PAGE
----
Email enthusiasts (and if you’re reading this, you’re one of us): Can we get a high five for thoughtful and responsible email sending?

Email is proven and profitable, with the highest ROI of any digital channel. Because email is relatively low cost and high reward, there is the temptation to go all in and send aggressively. Often an increase in email cadence can result in revenue gains for eCommerce brands, or a healthy boost in lead acquisition for B2B brands – in the short term. But the importance of balancing short-term gains against long-term program effects cannot be overstated. 

We all know the struggle; it’s a very slippery slope from under-utilized to over-exposed. So how do you determine the “right” send amount? We’ve got you covered.
 

Questions to ask yourself before upping your email cadence:

 

1. Do you have the content to support the send increase?

We’ve all heard it: Content is king. If the content you’re putting in front of your audience isn’t new or interesting, they’ll quickly lose trust in your brand and stop engaging with your emails. It is much more impactful to send thoughtful communication for significant milestones (sales/promotions, product launches, new features) than it is to send more emails with sub-par content.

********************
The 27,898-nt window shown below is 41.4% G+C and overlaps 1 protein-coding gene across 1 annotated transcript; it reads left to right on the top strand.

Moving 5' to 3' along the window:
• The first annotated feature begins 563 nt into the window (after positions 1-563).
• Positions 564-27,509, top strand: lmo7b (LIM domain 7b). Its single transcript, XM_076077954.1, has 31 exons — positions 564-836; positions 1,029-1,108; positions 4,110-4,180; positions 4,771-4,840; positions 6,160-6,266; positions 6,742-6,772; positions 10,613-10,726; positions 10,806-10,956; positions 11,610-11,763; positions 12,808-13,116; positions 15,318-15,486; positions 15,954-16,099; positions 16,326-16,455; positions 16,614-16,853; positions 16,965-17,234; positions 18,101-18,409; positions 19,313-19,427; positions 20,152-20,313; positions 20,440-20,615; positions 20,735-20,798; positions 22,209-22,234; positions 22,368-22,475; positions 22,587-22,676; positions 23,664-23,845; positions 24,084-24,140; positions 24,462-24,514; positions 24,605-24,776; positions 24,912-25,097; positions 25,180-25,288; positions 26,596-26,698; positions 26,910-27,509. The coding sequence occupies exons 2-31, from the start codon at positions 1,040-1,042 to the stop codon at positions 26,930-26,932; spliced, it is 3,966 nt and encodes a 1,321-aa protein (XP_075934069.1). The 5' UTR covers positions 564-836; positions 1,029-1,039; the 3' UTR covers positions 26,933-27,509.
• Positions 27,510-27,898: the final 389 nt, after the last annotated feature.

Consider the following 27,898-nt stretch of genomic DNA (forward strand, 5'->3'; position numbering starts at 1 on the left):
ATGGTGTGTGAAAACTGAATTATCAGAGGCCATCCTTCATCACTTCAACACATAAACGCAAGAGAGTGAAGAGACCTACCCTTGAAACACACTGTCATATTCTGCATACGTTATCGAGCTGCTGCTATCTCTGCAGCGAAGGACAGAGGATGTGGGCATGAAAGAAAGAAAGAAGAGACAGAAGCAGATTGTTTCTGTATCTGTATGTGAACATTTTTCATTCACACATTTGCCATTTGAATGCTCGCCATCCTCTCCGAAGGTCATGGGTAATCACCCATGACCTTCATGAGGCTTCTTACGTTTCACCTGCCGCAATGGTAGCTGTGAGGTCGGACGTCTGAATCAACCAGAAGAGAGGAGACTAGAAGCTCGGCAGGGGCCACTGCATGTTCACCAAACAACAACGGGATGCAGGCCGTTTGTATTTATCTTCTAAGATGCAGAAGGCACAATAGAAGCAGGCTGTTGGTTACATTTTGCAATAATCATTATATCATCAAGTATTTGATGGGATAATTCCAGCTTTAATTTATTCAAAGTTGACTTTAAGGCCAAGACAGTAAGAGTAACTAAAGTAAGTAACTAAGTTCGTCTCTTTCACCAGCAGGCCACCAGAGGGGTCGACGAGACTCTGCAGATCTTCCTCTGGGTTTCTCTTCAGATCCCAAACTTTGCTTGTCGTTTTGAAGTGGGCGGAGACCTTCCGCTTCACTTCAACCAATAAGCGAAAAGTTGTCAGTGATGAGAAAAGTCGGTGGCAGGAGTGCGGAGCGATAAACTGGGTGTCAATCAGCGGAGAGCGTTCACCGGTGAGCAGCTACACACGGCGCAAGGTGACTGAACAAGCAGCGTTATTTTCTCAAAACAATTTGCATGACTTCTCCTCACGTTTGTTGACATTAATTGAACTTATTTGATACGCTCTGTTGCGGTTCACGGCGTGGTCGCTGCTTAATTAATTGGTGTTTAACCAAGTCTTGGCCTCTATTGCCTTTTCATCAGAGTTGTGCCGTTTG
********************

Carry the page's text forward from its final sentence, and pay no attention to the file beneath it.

Pro Tip: Review year-over-year analytics and identify your seasonal “high” times and promotions that did particularly well. Plan a long-term content calendar to support trends in your business, upcoming sales, and product launches. Consider seasonally-relevant increases in mailing cadence as opposed to mailing more all year.

 

2. Are you seeing consistently high engagement rates with your emails?

If you’re seeing an increase in engagement, or even a steady trend, there may be an opportunity to start slowly increasing your sends to generate a lift in channel revenue. Be sure you have a good handle on how your email metrics fluctuate throughout the year to ensure any increase in cadence doesn’t pull opens, clicks, or conversions out of your brand’s sweet spot, and be ready to pull back if that happens.

Pro Tip: Implement a ramp-up strategy. Start with one extra send a week. If after a period of time you’re seeing engagement remain steady and channel revenue increase, add an additional send per week. Rinse and repeat.

 

3. Can your demographic support the cadence increase?

You may have spent a lot of time and/or money creating buyer personas for your brand and crafting your messaging accordingly. Use that information to determine if your audience has a high threshold for an aggressive campaign schedule.

Pro Tip: Inventory your audience data and create separate send tracks for different demographics. Most brands have enough information to know where a contact falls in the funnel, basic demographic or location data, gender, and past browse and purchase behavior. Dreaming of more data? Consider an email campaign to collect segmentable information. 
 

Signs you may have gone too far:

 
1. Key engagement metrics are on the decline.

Are your open rates or revenue per delivery decreasing at a steady rate? This may indicate that your audience is growing fatigued.